Tamerlan Tsarnaev's uncle, Ruslan Tsarni, of Montgomery Village, Md., and three of his friends met with Stefan on Sunday to wash and shroud Tsarnaev's body according to Muslim tradition.
Tsarni told reporters that he is arranging for Tsarnaev's burial because religion and tradition call for his nephew to be buried. He would like him buried in Massachusetts because he's lived in the state for the last decade, he said.
"I'm dealing with logistics. A dead person must be buried," he said.
As the fate of the body remained unclear, Robel Phillipos, a friend of bombing suspect Dzhokhar Tsarnaev, was released on $100,000 bond while he awaits trial for allegedly lying to federal investigators probing the April 15 bombings.
Phillipos, 19, who was a student at the University of Massachusetts Dartmouth with Tsarnaev, was charged last week with lying to investigators about visiting Tsarnaev's dorm room three days after the bombings. He faces up to eight years in prison if convicted.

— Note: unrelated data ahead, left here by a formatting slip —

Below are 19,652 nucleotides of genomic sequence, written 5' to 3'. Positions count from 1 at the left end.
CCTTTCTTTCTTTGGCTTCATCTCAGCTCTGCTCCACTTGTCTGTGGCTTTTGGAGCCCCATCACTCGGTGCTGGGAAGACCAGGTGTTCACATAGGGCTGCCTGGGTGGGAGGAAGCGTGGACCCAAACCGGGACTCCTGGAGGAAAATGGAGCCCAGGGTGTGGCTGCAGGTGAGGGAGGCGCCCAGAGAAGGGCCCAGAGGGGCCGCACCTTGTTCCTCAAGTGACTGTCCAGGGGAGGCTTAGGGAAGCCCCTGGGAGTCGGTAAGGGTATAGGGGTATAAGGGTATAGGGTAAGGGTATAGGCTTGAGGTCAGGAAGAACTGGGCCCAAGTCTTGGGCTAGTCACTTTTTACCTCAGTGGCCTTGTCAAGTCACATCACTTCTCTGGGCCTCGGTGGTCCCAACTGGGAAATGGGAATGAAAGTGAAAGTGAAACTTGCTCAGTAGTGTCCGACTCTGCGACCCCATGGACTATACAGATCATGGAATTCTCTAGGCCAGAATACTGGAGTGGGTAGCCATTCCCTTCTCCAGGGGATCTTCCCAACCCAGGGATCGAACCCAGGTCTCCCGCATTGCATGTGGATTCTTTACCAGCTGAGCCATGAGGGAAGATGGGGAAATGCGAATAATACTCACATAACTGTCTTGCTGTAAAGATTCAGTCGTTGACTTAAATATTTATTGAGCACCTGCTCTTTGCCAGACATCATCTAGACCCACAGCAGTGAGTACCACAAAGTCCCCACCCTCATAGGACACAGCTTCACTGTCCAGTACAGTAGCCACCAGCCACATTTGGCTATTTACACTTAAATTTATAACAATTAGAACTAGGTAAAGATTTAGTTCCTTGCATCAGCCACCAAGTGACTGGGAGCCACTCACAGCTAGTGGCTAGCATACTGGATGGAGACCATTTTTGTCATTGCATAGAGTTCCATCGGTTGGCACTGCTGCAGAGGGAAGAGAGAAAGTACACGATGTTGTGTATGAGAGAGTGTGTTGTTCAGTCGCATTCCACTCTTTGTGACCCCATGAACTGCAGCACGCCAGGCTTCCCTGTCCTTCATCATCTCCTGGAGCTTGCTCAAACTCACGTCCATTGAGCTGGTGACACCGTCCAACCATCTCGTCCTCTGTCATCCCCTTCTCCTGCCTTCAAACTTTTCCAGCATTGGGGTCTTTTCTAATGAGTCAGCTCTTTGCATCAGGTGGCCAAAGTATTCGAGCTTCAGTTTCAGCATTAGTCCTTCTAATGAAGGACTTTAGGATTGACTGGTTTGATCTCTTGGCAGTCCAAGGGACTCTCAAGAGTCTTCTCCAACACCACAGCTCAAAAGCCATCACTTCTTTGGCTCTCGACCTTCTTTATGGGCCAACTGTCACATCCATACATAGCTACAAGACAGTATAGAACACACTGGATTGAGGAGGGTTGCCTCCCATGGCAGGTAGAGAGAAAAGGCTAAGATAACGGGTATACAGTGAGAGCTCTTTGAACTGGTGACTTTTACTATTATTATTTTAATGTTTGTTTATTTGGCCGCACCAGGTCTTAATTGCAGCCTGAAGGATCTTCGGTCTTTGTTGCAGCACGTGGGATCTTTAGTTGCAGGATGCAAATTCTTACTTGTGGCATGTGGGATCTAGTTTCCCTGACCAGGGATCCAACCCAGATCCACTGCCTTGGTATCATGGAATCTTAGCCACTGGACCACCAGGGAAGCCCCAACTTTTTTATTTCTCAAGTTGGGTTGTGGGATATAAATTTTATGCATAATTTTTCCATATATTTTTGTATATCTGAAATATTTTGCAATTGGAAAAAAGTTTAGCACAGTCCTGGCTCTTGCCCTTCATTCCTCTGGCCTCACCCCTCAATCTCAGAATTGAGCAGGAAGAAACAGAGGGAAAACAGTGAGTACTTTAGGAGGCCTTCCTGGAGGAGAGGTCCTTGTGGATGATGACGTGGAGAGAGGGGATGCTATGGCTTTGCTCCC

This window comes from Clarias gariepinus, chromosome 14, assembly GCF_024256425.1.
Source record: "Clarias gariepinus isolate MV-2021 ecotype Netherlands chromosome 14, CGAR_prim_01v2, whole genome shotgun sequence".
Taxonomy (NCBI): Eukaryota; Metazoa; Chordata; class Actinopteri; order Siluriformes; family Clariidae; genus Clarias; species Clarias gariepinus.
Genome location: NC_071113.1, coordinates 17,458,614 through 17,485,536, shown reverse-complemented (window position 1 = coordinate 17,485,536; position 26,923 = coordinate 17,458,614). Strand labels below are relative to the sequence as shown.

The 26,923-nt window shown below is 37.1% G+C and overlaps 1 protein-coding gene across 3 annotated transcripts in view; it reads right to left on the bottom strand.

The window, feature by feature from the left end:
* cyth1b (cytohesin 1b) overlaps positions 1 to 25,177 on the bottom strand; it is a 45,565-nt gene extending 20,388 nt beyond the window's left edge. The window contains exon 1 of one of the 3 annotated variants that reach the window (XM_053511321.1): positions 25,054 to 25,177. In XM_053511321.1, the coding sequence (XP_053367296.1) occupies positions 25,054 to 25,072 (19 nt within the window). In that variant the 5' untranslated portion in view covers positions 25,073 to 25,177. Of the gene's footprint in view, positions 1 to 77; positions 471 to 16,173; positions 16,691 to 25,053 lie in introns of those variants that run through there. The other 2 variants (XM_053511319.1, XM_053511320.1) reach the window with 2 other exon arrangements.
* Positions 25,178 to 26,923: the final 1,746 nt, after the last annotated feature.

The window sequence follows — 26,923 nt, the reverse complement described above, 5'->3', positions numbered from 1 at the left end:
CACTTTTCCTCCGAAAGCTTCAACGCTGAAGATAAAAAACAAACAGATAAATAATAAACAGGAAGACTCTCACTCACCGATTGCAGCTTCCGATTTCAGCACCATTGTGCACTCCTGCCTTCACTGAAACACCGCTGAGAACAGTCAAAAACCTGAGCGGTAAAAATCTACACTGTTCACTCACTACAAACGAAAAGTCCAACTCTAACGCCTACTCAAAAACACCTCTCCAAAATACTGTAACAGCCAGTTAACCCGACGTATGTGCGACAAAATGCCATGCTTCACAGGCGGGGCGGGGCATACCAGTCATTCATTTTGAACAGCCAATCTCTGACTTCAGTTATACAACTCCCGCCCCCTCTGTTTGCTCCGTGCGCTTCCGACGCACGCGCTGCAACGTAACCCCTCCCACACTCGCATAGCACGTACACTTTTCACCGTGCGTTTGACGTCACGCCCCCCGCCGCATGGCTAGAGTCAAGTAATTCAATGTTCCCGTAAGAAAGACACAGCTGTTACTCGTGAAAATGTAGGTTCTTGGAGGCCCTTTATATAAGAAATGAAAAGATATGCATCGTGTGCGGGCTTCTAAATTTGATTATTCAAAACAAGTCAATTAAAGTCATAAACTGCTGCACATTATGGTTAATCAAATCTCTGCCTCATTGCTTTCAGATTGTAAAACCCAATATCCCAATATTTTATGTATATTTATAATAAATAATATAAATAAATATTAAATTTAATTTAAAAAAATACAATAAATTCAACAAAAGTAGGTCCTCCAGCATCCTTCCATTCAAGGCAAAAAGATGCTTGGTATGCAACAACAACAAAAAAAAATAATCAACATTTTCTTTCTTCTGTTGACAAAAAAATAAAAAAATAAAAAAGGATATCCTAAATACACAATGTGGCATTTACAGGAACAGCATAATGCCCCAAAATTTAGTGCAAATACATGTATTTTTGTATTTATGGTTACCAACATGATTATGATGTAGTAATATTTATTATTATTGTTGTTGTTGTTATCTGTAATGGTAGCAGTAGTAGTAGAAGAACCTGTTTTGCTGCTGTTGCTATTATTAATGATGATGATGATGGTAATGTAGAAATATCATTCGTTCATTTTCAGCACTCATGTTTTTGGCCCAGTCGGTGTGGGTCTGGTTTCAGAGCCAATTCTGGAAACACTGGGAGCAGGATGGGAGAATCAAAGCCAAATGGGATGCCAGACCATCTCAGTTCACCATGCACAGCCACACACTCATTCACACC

Prosecutors initially asked that Phillipos be held while he awaits trial, arguing that he poses a serious flight risk.
But prosecutors and Phillipos' lawyers agreed in a joint motion filed Monday that Phillipos could be released under strict conditions, including home confinement, monitoring with an electronic bracelet and a $100,000 secured bond.
Magistrate Judge Marianne Bowler agreed to the request during a hearing Monday, saying he would be under "strict house arrest," and only allowed to leave his home to meet with his lawyer and for true emergencies.
"We are confident that in the end we will be able to clear his name," defense attorney Derege Demissie said.
Assistant U.S .Attorney John Capin said documents filed over the weekend by Phillipos' defense, including many affidavits showing support from family and friends, might be viewed as indirectly questioning the government's case against Phillipos.